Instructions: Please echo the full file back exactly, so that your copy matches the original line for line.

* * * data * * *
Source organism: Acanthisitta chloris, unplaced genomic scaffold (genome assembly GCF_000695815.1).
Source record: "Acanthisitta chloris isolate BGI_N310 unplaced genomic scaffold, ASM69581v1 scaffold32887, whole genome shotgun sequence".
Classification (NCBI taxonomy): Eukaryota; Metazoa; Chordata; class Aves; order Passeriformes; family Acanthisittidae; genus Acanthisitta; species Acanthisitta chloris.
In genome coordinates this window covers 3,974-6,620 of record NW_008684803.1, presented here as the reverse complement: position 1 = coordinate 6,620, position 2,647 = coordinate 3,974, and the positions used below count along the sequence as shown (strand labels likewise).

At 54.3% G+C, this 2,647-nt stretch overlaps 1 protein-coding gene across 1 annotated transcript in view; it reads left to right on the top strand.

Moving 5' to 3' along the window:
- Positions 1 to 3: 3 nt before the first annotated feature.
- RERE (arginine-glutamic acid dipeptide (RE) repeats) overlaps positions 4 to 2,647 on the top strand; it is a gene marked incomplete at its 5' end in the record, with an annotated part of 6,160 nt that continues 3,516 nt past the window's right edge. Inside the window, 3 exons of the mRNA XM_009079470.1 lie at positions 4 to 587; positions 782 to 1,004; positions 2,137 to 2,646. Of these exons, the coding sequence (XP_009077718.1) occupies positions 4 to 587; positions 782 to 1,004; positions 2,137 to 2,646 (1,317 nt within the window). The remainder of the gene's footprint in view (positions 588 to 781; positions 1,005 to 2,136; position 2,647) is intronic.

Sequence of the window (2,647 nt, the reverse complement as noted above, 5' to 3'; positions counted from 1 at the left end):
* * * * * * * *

Source organism: Acanthisitta chloris, unplaced genomic scaffold (genome assembly GCF_000695815.1).
Source record: "Acanthisitta chloris isolate BGI_N310 unplaced genomic scaffold, ASM69581v1 scaffold32887, whole genome shotgun sequence".
Classification (NCBI taxonomy): Eukaryota; Metazoa; Chordata; class Aves; order Passeriformes; family Acanthisittidae; genus Acanthisitta; species Acanthisitta chloris.
In genome coordinates this window covers 3,974-6,620 of record NW_008684803.1, presented here as the reverse complement: position 1 = coordinate 6,620, position 2,647 = coordinate 3,974, and the positions used below count along the sequence as shown (strand labels likewise).

At 54.3% G+C, this 2,647-nt stretch overlaps 1 protein-coding gene across 1 annotated transcript in view; it reads left to right on the top strand.

Moving 5' to 3' along the window:
- Positions 1 to 3: 3 nt before the first annotated feature.
- RERE (arginine-glutamic acid dipeptide (RE) repeats) overlaps positions 4 to 2,647 on the top strand; it is a gene marked incomplete at its 5' end in the record, with an annotated part of 6,160 nt that continues 3,516 nt past the window's right edge. Inside the window, 3 exons of the mRNA XM_009079470.1 lie at positions 4 to 587; positions 782 to 1,004; positions 2,137 to 2,646. Of these exons, the coding sequence (XP_009077718.1) occupies positions 4 to 587; positions 782 to 1,004; positions 2,137 to 2,646 (1,317 nt within the window). The remainder of the gene's footprint in view (positions 588 to 781; positions 1,005 to 2,136; position 2,647) is intronic.

Sequence of the window (2,647 nt, the reverse complement as noted above, 5' to 3'; positions counted from 1 at the left end):